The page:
The way motherhood is represented in the media is changing. From recent TV comedies line Motherland, The Let Down and Catastrophe, to films like Bad Moms and A Bad Mom’s Christmas to the stick-figure cartoons of Hurrah For Gin, mothers are increasingly depicted in the midst of domestic chaos, intermingled with bouts of extreme hedonism.
We see mothers confronting incessant demands of frenetic home and work lives by toppling off their bar stool drunk; falling off their bed whilst high and trying to use a breast pump; and chatting with drug dealers in parking lots late at night, with their baby beside them in a car seat. Cutting back on home baking, they are cutting loose and partying hard.
I call this the rise of the ‘mother behaving badly’. The widening array of media representations of motherhood since the early 2010s is a healthy and liberating development. A broader range of ways to publicly inhabit the role of motherhood is now on offer to women. But there are caveats.
“These mothers are cutting back on home baking and cutting loose through hard partying”
Representations of mothers as either demonised villains or perfect saints have ingrained media track records in the British media, particularly in the right wing press. On one side we have the vindictive scorn heaped on the ‘welfare queen’ and ‘chav mum’; on the other we have mothers that are venerated as ‘yummy mummies’ (who look glamorous almost instantly after childbirth) and ‘mumpreneurs’ (who launch businesses from their kitchen tables whilst their children crawl beneath them).
The ‘mother behaving badly’ sits somewhere in between the extremes of vilification and veneration. Rose Byrne’s character yells at her partner in the film Bad Neighbours, before joining a party next door: “I’m allowed to be just as irresponsible as YOU!”. Bad Moms involves mothers rejecting the strictures of perfect PTA (Parent Teacher Association) motherhood to party together; the title of Hurrah for Gin doesn't need much explanation.These characters engage in behaviour more stereotypically associated with men, or women without children. It marks a transformation of the ‘ladette’ (the female version of the new lad, popularised in the 1990s by celebrities like Sara Cox and Zöe Ball). But the ‘lad mom’ cannot afford to ‘behave badly’ as a perpetual lifestyle choice. She engages in temporary bouts of hedonism; she has childcare responsibilities.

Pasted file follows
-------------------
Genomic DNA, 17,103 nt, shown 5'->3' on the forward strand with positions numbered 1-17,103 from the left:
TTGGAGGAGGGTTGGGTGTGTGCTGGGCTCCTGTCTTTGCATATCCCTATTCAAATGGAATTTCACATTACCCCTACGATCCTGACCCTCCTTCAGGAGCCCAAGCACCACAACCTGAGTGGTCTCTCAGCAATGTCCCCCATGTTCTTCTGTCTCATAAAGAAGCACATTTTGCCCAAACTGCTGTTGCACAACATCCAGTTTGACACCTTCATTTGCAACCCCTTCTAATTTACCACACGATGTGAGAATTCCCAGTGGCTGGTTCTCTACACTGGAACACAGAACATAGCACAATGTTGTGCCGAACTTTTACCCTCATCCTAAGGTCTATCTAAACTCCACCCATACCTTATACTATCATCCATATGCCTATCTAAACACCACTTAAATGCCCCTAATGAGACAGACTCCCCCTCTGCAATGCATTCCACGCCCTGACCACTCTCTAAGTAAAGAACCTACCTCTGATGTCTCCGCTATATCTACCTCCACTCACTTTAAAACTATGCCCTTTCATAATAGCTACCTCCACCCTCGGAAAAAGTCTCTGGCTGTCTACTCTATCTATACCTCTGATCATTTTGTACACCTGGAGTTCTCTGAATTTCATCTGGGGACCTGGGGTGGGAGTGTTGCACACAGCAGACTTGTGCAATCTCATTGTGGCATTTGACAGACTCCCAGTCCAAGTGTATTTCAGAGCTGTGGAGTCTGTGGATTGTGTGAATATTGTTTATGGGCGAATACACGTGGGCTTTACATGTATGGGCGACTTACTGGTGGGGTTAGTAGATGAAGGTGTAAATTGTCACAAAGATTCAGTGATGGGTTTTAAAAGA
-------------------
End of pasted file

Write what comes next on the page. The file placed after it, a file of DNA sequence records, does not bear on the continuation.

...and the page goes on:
Both Bad Moms and Motherland begin with over-stressed women driving their kids to school. One arrives late, covered in pasta with a limping dog, the other shows up at a school closed for holidays. Both are shown overworking whilst their male partners do little or swan around on boats.
These productions often scathingly dramatise how the greater burden of childcare, household responsibility and ‘mental load’ continues to fall on mothers – how they are repeatedly positioned as what writer Rebecca Asher has termed the ‘foundation parent’. These women are royally pissed off with the patriarchal gender regime into which they are flung.